A mother sheep tries to protect her lambs from a devious wolf in this Qatari folktale, translated by Rana Elmaghraby.
In the name of God the Merciful:
Pray to the Prophet, peace be upon him.
Majana1 ela kheer lafana w lafakom w shar ta’adana w ta’adakum: May nothing affect us but goodness for us and you, and may evil stay away from us and you.
There once was a small sheep with children. The innocent sheep would take care of her lambs. She woke up every morning, told her children to wait in the house, and went out to gather grass for them. She left early in the morning to eat and fetch food. She would return home only when she had enough food for her lambs.
The mother sheep would warn her children of the wolf that prowled the town. She told them not to open the door for anyone who knocked on it, except their mother. The children agreed to obey their mother’s orders.
The next day, the mother sheep left the house to get the food. When she came back, she said, “Ya Fatoum, ya Hamoud, and ya Hamed, open the door for me. I am your mother and I brought you milk and grass to eat.”
The lambs recognized their mother’s voice, so they opened the door for her. While she was talking to them, the wolf came and listened to everything she said. (Even the king had warned everyone of the notorious wolf!)
The following day, the mother left to get food for her children. Then the wolf came and said with his growling voice, “Open the door, I am your mother and I brought you grass and milk and lots of food.”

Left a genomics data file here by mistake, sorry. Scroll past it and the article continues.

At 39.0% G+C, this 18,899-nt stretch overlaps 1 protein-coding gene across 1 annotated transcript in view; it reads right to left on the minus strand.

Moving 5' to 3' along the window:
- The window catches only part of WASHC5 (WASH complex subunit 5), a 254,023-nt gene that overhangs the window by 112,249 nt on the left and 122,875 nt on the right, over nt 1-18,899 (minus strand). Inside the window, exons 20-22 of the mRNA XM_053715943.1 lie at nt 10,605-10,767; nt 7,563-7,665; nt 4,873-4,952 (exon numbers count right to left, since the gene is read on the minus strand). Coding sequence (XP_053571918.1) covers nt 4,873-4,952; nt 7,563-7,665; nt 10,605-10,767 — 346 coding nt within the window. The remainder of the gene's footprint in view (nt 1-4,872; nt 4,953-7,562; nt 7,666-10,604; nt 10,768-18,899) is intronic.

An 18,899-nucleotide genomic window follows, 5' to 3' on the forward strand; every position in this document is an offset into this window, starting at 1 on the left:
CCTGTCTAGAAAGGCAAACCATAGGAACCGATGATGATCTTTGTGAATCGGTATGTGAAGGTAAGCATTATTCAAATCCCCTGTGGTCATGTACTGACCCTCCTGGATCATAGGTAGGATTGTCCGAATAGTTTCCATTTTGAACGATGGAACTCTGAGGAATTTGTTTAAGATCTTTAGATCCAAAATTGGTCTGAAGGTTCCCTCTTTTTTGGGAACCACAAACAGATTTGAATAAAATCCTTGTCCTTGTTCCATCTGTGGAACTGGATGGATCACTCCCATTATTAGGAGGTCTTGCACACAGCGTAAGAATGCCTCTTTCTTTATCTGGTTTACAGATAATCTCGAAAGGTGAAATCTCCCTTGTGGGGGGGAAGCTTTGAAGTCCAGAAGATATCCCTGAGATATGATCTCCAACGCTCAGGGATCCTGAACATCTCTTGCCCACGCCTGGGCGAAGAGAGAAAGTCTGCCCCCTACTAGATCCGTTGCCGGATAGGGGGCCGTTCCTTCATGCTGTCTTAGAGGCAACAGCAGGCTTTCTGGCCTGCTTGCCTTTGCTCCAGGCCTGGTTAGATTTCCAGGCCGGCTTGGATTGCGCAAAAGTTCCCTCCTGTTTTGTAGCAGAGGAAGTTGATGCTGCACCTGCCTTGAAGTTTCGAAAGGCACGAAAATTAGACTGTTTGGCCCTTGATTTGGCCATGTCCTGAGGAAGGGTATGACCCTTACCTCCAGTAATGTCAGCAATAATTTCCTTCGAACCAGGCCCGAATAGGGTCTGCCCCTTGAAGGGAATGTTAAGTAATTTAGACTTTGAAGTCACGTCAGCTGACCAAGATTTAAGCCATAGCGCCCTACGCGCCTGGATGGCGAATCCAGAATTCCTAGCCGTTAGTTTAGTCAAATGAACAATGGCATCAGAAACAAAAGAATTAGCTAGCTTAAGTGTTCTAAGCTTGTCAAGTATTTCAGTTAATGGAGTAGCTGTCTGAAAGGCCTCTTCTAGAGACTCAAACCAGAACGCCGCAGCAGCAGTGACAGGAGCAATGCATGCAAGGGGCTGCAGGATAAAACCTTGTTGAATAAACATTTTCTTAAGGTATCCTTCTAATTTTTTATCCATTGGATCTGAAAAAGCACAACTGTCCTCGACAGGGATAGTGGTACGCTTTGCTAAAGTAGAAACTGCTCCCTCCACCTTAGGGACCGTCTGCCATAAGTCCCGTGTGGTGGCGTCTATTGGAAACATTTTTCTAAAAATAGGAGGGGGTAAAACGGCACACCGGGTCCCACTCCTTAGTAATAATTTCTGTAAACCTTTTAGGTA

The lambs said, “No, you are not our mother, because you have a growling voice and our mother’s voice is soft!”
Then the wolf said, “I am your mother, indeed. I am just sick—that’s why my voice changed.”
But they refused again. Then the wolf went away and drank oil and covered his tail with oil. He knocked on the door again. He told them with a softer voice, “I am your mother, open the door.” Then the wolf slid his tail under the door and said, “You can even touch my tail, and you will find it smooth. This will prove to you that I am your mother.”
So the lambs said, “Yes, indeed, it is our mother,” and they opened the door.
The wolf attacked them, eating Hamoud and Hamed! But when he was about to eat Fatoum, she clawed him, and he bled and ran off.
Later that day, the mother returned and said, “Ya Fatoum, ya Hamoud, and ya Hamed, open the door for me.” But no one answered. She quickly entered the house to find two of her children missing.
She went to the king and told him her story. The king immediately called a large gathering with lots of food and invited everyone, including the wolf.
When it was time to go, the wolf couldn’t leave because his stomach was full. So the king asked him suspiciously, “Why didn’t you eat, and why can’t you leave already?”
The wolf answered, “No, it’s just that I have a stomachache.”
The king sensed that the wolf was lying. He grabbed a knife and tore the wolf’s stomach open, and out came the two sheep: Hamoud and Hamed. They were alive, alhamdulillah.
The mother thanked the king and returned home with her three children. Then she told them, “Didn’t I tell you to listen to your mother and not to open the door for anyone?”
They replied, “Yes, Mother, we’re sorry. We’ve learned our lesson.”
W rohna anhoom w jeena w ma atoona sheey: And we came and we left, and they brought us nothing.
1In Qatari dialect, the “j” turns to a spoken “y.” So majana in this case would be pronounced “mayana.”↩
Told by Umm Khalaf. Translation © 2020 by Rana El Maghraby. All rights reserved.